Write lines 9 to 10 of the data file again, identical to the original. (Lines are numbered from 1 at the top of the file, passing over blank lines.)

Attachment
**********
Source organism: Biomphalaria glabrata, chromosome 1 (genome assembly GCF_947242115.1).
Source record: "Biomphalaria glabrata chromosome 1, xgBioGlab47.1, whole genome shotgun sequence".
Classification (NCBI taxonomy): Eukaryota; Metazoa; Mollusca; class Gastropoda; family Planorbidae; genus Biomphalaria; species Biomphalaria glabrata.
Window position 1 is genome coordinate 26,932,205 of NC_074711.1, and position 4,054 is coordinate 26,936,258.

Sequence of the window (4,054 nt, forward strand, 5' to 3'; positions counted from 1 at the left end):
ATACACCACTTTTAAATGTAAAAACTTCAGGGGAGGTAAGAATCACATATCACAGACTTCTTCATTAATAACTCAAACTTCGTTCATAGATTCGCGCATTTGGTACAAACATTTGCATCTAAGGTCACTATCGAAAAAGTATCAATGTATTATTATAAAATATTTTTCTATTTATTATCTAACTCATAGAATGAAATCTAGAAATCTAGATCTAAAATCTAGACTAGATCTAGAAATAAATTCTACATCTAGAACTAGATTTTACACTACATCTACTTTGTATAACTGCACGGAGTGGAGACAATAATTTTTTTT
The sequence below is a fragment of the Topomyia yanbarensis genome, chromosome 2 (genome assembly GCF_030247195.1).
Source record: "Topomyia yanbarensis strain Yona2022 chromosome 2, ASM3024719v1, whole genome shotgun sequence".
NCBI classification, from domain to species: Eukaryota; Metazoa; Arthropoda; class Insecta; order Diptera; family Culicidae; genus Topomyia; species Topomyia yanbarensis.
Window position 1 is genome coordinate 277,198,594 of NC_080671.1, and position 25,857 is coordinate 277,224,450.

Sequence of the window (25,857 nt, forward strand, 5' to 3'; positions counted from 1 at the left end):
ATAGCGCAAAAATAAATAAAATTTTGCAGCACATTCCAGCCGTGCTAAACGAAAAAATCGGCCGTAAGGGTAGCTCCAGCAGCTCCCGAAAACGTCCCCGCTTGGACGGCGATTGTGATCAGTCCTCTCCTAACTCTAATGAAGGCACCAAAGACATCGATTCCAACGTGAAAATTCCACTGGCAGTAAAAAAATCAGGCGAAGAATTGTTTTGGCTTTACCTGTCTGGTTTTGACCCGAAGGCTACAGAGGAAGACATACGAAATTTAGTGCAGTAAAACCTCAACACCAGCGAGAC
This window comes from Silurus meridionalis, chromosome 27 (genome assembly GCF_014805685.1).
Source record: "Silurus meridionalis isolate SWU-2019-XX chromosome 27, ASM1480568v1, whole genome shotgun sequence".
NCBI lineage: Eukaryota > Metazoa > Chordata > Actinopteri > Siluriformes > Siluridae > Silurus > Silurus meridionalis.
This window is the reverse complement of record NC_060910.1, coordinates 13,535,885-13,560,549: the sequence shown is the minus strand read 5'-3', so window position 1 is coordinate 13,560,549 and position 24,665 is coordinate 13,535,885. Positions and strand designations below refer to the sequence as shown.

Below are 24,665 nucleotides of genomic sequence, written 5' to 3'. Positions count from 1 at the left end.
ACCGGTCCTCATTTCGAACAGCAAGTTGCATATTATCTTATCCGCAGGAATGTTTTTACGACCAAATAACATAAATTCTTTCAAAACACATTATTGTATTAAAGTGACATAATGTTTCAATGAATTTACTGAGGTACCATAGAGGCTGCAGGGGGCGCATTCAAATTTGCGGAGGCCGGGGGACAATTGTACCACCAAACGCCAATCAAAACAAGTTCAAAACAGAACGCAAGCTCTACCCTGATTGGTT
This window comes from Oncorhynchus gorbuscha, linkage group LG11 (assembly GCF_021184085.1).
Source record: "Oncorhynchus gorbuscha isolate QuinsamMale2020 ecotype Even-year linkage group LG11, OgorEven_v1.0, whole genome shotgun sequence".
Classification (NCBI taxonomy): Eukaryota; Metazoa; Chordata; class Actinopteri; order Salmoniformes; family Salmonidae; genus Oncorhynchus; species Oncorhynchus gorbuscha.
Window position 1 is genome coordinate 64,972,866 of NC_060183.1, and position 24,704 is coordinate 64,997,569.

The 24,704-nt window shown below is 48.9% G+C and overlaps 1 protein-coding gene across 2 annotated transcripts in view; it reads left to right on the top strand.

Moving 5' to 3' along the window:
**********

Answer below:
NCBI classification, from domain to species: Eukaryota; Metazoa; Arthropoda; class Insecta; order Diptera; family Culicidae; genus Topomyia; species Topomyia yanbarensis.
Window position 1 is genome coordinate 277,198,594 of NC_080671.1, and position 25,857 is coordinate 277,224,450.